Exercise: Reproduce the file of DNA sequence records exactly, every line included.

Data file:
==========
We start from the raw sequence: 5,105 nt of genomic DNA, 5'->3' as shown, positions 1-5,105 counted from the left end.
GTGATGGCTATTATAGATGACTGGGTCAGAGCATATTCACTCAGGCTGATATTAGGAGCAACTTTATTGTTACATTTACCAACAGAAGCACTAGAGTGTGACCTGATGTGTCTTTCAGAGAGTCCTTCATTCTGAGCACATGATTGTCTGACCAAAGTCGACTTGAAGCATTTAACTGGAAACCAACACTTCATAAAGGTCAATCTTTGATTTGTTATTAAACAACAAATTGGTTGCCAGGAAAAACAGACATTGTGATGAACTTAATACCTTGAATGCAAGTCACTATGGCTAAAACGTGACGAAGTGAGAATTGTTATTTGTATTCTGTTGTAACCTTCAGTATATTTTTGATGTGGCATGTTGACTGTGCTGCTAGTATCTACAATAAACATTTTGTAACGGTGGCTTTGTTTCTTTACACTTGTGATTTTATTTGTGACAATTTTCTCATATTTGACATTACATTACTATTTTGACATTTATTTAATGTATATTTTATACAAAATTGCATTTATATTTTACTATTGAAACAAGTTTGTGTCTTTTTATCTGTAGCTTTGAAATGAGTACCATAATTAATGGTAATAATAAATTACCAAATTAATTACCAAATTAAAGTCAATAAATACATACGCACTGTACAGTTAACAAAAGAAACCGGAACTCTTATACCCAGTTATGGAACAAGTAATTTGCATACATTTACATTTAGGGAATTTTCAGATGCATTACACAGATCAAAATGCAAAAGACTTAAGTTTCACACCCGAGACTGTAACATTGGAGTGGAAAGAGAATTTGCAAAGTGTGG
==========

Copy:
We start from the raw sequence: 5,105 nt of genomic DNA, 5'->3' as shown, positions 1-5,105 counted from the left end.
GTGATGGCTATTATAGATGACTGGGTCAGAGCATATTCACTCAGGCTGATATTAGGAGCAACTTTATTGTTACATTTACCAACAGAAGCACTAGAGTGTGACCTGATGTGTCTTTCAGAGAGTCCTTCATTCTGAGCACATGATTGTCTGACCAAAGTCGACTTGAAGCATTTAACTGGAAACCAACACTTCATAAAGGTCAATCTTTGATTTGTTATTAAACAACAAATTGGTTGCCAGGAAAAACAGACATTGTGATGAACTTAATACCTTGAATGCAAGTCACTATGGCTAAAACGTGACGAAGTGAGAATTGTTATTTGTATTCTGTTGTAACCTTCAGTATATTTTTGATGTGGCATGTTGACTGTGCTGCTAGTATCTACAATAAACATTTTGTAACGGTGGCTTTGTTTCTTTACACTTGTGATTTTATTTGTGACAATTTTCTCATATTTGACATTACATTACTATTTTGACATTTATTTAATGTATATTTTATACAAAATTGCATTTATATTTTACTATTGAAACAAGTTTGTGTCTTTTTATCTGTAGCTTTGAAATGAGTACCATAATTAATGGTAATAATAAATTACCAAATTAATTACCAAATTAAAGTCAATAAATACATACGCACTGTACAGTTAACAAAAGAAACCGGAACTCTTATACCCAGTTATGGAACAAGTAATTTGCATACATTTACATTTAGGGAATTTTCAGATGCATTACACAGATCAAAATGCAAAAGACTTAAGTTTCACACCCGAGACTGTAACATTGGAGTGGAAAGAGAATTTGCAAAGTGTGG